S5: I have to understand what the passage is - it is my job. So I have to look at the dictionary for all the difficult words and maybe make some notes or highlight

T: What do you highlight?

S1: Important parts.

T: Important ideas? So you highlight important ideas - not new words? How do you know that it is important?

S1: I - we know. Because there are main points in a passage. If I can understand the sentences and the new words - then then I can understand the important points. ….

T: But you are reading a chapter or a paper - everything might be important - right?

S2: But I need to do something-I don't know - summary - so I underline the article….

T: Okay so you do not need to understand the whole passage as long as your purpose is served - like as long as you can summarise or do whatever you are asked to do

(primary themes in bold and another speaker taking over signified by '…') T= tutor, S =student

Reading process was perceived as entirely bottom-up: However, on probing, two top-down strategies were mentioned: guessing word meanings and skipping a paragraph with an obvious example. Yet when asked, 'Don't you want to know what the article is about?', the usual answer was that one needed to read the article carefully to know what it was about.

Confidence was seen as low for academic reading: Although most said they were quite good at comprehension exercises in PES, their perceived problems concerned technical vocabulary and the length and sentence structure of the reading text, but not a lack of knowing how to read purposively.

The themes from the first lesson, arising from the data of all groups (25 students) constructed after the first meeting, are presented below. The themes within the initial models arising from the first lesson are ranked, with common issues within each theme shown in brackets:

  • 45% of themes concerned vocabulary, which was seen as the most important element in reading. (Unfamiliar and technical words were problematic so students needed to look up them up frequently in the dictionary.)
  • 30% of themes related to the perception that sentences were another, almost equally central aspect of reading. (Complex content requires that all sentences are understood; sentences in academic texts were difficult to process as they contained too much embedding of new ideas.)
  • 22% of themes were related to getting the 'correct' meaning in terms of memorizing, recalling and understanding their content and 20% were directly connected with either vocabulary or sentence structure.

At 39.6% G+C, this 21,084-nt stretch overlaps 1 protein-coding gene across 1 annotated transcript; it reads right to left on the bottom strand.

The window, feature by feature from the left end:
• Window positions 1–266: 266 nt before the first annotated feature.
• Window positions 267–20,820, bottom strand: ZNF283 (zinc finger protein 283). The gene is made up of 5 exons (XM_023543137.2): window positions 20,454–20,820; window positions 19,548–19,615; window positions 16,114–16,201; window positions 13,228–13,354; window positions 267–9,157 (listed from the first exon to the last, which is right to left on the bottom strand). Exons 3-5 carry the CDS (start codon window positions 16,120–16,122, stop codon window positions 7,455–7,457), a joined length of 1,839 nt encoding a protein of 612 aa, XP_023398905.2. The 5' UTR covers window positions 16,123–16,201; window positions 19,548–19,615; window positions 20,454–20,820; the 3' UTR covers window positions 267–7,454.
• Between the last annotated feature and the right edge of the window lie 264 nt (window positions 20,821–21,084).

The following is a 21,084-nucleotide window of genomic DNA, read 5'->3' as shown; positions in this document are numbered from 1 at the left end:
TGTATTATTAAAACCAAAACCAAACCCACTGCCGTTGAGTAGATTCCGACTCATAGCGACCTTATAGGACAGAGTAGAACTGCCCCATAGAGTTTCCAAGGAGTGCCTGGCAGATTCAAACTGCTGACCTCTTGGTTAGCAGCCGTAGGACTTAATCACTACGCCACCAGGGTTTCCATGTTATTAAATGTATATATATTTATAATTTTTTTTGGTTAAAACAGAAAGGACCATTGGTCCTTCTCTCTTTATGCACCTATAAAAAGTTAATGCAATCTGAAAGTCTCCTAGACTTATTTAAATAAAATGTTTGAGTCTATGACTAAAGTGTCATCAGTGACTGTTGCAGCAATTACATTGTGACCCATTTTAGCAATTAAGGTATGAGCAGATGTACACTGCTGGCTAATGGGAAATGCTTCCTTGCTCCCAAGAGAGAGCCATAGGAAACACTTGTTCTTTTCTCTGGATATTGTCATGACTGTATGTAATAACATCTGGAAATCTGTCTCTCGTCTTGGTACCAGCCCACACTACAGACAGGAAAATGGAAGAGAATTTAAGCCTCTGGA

• Only 3% concerned the important idea but vocabulary, sentences and 'accurate' meaning were always closely related with this.

    These themes were substantiated by the journals. In the journals most wrote about understanding important words though nobody mentioned how the importance of a word was determined. The themes indicated a tremendous respect for the written word - the texts. At the end of the lesson, for every group I asked a common question, "Do you sometimes read these articles and chapters - and think that this is not true - this is rubbish - I disagree?" This question met with incredulity, much amusement and the most common response was, "But it is in a book - it is written".

    The evolving model

    In the second lesson another major theme emerged, namely 'writer', which was added to the network of themes. The following extract shows this theme (bold), with '…' signifying another speaker taking over:

S4: See the writer was trying to talk about open.. …

T: Wait a minute - you thought the writer was trying to.. ?

S4: talk about open and close system? Here (points) - but then in all the…

S3: ya right - I think this chapter is difficult because I cannot don't know..

S4: ..know why he write about this - I don't understand why this part..

S2: because this is his (he? - confirms with T) work - see he quotes himself.

T: Cites - yes. But please - do you feel like asking the writer why this info? T= tutor, S =student

All subsequent meetings started with the presentation of texts and their discussion. However, often a presentation focused as much on the content of the text as on the writer's ability to write a reader-friendly text and the reader's process of getting to the summary content for presentation and discussion. The ensuing debates were often heated when two student readers may have arrived at different interpretation of a single text. By now the class were calling the kinds of selective purposive reading promoted in the class as 'lazy' reading as the idea of thinking through was considered "lazy" in comparison with laboured working out of subjects and embedding in each paragraph. The data shown in Table 1, illustrates the themes in bold, showing some of this change. Here we see students questioning Labov and looking at the rhetorical functions of textual information. Students were grappling with the central idea in a reading text in spite of the fact that they had not really understood all the arguments. The realization of the themes within the text is in bold and classroom processes are indicated in curly brackets.

In the above data we see the student readers beginning to challenge the writers, attempting to make meanings individually and even resorting to evaluations of writer's texts. We also see, within the second theme in Table 1 (entitled 'vocabulary/dictionary') that the apparent move away from vocabulary and other concerns may be only a way of meeting my (the teacher's) expectations.